WASHINGTON — Front-to-rear crashes were slashed by about half when the striking vehicle was equipped with forward-collision warning and automatic emergency braking, according to a study from a partnership between the U.S. Department of Transportation and several automakers.
The Partnership for Analytics Research in Traffic Safety on Tuesday released the results of what it called "the largest government-automaker study to date" exploring the real-world effectiveness of advanced driver-assistance systems in passenger vehicles.
The group, formed in 2018, is a voluntary partnership between the Transportation Department and automakers such as General Motors, Honda, Mazda, Nissan, Stellantis and Toyota.
Ford Motor Co. also has joined the partnership, and its vehicles will be incorporated into future studies, the group noted.
The study — conducted by Mitre Corp., a nonprofit that operates the partnership as an independent third party — comes as automakers add more advanced driver-assistance features to their vehicles and as NHTSA collects data on crashes linked to those technologies.
"These emerging technologies can substantially reduce the number of crashes and improve safety outcomes," said Tim Czapp, industry co-chair of the partnership's governance board and a senior manager at Stellantis. "Demonstrating industry's proactive commitment, [automatic emergency braking] is approaching standard deployment and with real-world effectiveness is helping mitigate injuries and lives lost."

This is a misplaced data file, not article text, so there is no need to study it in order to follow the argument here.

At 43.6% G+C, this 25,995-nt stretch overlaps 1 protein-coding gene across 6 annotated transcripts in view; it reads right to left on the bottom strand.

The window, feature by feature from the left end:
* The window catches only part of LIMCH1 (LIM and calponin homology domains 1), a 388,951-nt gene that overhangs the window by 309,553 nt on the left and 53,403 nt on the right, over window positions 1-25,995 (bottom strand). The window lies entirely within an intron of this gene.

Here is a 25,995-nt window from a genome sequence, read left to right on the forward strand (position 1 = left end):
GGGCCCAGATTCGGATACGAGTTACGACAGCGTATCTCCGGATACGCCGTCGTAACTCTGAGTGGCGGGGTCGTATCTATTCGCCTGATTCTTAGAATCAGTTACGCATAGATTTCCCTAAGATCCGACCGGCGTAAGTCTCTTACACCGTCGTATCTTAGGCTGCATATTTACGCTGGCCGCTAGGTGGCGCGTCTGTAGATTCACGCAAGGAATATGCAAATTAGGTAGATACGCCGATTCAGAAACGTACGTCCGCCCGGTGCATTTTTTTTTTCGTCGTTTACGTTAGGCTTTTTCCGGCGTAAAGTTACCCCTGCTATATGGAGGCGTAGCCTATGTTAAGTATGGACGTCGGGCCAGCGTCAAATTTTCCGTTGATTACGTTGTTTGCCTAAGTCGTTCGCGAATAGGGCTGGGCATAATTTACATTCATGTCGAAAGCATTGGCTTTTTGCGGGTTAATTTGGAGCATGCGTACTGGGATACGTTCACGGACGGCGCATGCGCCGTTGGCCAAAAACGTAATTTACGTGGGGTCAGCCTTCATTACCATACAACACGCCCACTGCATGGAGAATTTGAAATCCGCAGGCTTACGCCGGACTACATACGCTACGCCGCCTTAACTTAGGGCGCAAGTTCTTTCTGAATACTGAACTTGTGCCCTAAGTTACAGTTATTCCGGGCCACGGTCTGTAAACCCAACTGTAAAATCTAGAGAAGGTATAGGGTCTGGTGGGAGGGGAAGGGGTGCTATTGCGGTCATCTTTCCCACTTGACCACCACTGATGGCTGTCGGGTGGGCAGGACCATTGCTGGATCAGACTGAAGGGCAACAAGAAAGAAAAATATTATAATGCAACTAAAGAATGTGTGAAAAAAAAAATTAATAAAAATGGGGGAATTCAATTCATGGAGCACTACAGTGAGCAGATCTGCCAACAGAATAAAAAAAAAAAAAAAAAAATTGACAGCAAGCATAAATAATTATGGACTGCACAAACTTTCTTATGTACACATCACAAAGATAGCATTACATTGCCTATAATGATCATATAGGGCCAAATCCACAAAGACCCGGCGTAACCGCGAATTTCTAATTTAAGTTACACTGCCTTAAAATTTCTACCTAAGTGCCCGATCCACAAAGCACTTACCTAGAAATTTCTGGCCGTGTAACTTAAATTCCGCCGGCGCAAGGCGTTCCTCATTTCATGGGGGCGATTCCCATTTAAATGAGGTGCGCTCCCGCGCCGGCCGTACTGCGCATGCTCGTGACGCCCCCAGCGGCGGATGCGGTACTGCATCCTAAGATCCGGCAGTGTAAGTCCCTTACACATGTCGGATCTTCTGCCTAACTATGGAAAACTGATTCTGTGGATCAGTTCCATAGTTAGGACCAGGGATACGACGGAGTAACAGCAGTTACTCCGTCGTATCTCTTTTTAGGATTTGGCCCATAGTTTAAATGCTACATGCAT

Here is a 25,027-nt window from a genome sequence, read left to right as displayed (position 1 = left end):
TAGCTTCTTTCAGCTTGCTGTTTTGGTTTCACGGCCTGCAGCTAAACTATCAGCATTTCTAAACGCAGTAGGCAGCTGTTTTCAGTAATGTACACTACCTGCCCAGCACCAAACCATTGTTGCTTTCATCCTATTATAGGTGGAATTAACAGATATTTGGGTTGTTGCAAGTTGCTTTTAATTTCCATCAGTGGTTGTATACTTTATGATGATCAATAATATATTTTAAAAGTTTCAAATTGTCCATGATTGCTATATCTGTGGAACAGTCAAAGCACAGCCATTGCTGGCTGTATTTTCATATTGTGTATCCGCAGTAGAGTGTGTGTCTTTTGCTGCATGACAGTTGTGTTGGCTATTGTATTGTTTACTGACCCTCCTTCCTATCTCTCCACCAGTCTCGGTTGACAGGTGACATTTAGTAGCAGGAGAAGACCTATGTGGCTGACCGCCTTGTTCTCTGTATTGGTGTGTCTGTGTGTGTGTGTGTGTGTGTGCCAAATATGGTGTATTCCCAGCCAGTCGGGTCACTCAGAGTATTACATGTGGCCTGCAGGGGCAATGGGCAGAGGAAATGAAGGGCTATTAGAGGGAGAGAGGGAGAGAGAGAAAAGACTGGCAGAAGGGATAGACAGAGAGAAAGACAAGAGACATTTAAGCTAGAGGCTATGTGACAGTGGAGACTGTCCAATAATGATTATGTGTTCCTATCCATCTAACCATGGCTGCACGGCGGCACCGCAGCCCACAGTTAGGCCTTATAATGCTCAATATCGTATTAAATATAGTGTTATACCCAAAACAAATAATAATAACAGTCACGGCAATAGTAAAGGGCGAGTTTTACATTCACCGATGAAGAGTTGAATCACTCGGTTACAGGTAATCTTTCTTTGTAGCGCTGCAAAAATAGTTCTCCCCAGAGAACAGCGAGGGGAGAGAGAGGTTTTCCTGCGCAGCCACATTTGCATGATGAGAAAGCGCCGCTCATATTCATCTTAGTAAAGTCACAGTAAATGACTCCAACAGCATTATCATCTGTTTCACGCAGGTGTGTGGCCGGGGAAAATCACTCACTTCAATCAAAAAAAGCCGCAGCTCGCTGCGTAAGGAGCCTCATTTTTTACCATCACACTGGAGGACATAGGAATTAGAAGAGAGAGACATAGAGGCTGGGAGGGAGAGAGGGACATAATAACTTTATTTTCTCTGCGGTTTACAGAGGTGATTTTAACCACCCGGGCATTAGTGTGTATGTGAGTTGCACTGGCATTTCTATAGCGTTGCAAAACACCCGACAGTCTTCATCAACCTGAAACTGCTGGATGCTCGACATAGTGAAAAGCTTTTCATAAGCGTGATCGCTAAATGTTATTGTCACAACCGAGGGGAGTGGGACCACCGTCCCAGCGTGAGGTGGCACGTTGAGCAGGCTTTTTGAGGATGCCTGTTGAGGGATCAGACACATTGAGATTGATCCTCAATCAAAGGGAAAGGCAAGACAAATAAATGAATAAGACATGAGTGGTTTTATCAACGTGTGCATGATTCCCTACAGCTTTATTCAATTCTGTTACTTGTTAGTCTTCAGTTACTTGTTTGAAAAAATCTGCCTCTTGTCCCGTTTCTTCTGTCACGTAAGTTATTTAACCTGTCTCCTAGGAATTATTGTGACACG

In addition to forward-collision warning and automatic emergency braking — including those systems with pedestrian detection — the group assessed lane-departure warning, lane-keeping assistance and lane-centering assistance.
The study relied on vehicle equipment data provided by participating automakers for 47 million light-duty vehicles from the 2015-20 model years, and data provided by NHTSA from 12 million police-reported crashes across 13 states.
Overall, the study found that driver-assist features such as forward-collision warning and automatic emergency braking provide "substantial safety benefits across a variety of situations," while others such as lane-departure warning and lane-keeping assistance provide "some benefit."
Features such as automatic emergency braking with pedestrian detection require "more data to make estimates of effectiveness," according to the findings.